Police Break Up Demonstration At Refugee Camp
Ghanaian Security Agencies yesterday carried out a special exercise at the Buduburam Refugee Settlement, near the national capital, to arrest Liberian refugees for continuing with their illegal demonstration.
More than 200 people made up of women and children who were demonstrating in violation of the Public Order Act (Act 491) were picked during a dawn operation and taken to the Kordiabe Youth Leadership Centre in the Eastern Region for processing after which their refugee status will be revoked.
The refugees began their demonstration on February 19, 2008, demanding, among other things, that they did not wish to remain in Ghana to be integrated into the Ghanaian society.
They rather wanted resettlement in a Western country and $1,000 to be paid to each of them opting to voluntarily repatriate. They had since been mobilising the elderly, women and children to demonstrate in support of a petition they submitted to the UNHCR in Geneva to that effect.
According to the Director of Police Public Affair, DSP Kwesi Ofori, the objective of the exercise was to stop further infringement of the Public Order Act.
He said it was also to end the lawlessness and chaos that had engulfed the camp where children were prevented from attending school leading to the closure of the schools and preventing the aged and those who were in dire need of medical attention from being taken care of.
DSP Ofori said the demonstration by the refugees also led to a continuous traffic jam on the Accra-Cape Coast road, thus making it impossible for traders and other road users to get to their destination on time.
The director said the police were not acting unilaterally but in collaboration with the Ministry of the Interior, the United Nations High Commissioner for Refugees (UNHCR), the Refugees Board and NADMO.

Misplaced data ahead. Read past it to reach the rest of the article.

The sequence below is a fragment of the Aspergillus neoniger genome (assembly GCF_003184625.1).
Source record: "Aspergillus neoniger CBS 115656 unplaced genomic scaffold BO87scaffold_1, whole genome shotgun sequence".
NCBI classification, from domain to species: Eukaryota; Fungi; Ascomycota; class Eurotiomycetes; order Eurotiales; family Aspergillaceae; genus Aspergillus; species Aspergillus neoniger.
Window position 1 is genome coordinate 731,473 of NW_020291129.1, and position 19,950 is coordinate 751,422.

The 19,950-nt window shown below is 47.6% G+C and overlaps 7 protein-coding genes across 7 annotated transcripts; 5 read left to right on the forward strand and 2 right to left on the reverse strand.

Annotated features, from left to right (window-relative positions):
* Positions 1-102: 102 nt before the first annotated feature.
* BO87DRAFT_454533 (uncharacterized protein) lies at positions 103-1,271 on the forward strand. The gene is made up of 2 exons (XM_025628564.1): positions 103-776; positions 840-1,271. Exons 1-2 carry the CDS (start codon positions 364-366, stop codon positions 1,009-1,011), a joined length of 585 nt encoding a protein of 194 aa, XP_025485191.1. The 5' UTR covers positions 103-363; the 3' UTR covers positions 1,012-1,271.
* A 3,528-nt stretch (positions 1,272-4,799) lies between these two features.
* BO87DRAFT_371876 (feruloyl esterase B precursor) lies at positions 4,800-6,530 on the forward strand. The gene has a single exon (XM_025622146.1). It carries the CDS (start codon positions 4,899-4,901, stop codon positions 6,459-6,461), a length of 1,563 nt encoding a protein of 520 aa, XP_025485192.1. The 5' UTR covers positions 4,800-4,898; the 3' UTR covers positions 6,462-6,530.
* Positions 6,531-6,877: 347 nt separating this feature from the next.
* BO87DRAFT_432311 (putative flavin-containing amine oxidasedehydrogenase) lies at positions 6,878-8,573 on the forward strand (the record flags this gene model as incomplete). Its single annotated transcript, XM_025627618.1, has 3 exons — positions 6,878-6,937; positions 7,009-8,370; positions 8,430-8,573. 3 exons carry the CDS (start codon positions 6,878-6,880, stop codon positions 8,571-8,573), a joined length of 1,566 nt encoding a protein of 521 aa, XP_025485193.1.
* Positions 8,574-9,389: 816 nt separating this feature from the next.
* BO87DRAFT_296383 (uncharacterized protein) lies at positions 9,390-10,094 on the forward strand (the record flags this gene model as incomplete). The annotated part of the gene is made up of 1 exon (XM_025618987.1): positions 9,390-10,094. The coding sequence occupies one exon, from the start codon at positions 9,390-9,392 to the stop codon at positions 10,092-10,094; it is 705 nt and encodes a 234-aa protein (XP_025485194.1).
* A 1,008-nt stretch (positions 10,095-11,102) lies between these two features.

DSP Ofori asked the refugees to respect the laws of the land and make sure they co-operated with all other stakeholders and warned that the police would not tolerate any acts that would compromise the laws of Ghana.
In a release issued in Accra yesterday, Interior Minister Kwamena Bartels, said the government would not countenance such unruly behaviour by refugees who had been given hospitality by the country for 18 years. and has directed the security agencies to hold the refugees at the centre.
He said the government intended to return all the arrested persons to Liberia particularly so because the war in Liberia had ended.
The minister, at a meeting with representatives of the refugees, the UNHCR and the security agencies in Accra last Tuesday, described the demonstration as illegal and a breach of the Public Order Act of 1994.
He said the government viewed the demonstration as a breech of the goodwill extended to the refugees by the Government and the people of Ghana in their time of need.
Mr Bartels, therefore, warned that the government would use the full rigours of the law to deal with the issue should the refugees persist in the illegal action which had been ongoing for 26 days.
He announced that the government had initiated a consultative process with other stakeholders to invoke the Cessation Clause for Liberian Refugees under the International Refugee Convention, adding that “there must be an end to the protracted Liberian refugee situation”.
He indicated that the demands of the refugees were very misplaced and without merit and said the government had not taken any decision to locally reintegrate Liberian refugees and that it had no intention of doing so.
“Besides, nobody is holding any refugee hostage and so they are free to leave the country,” he added.
Currently Ghana hosts some 40,519 refugees, 26,967 of them being Liberians.
Story by Mary Mensah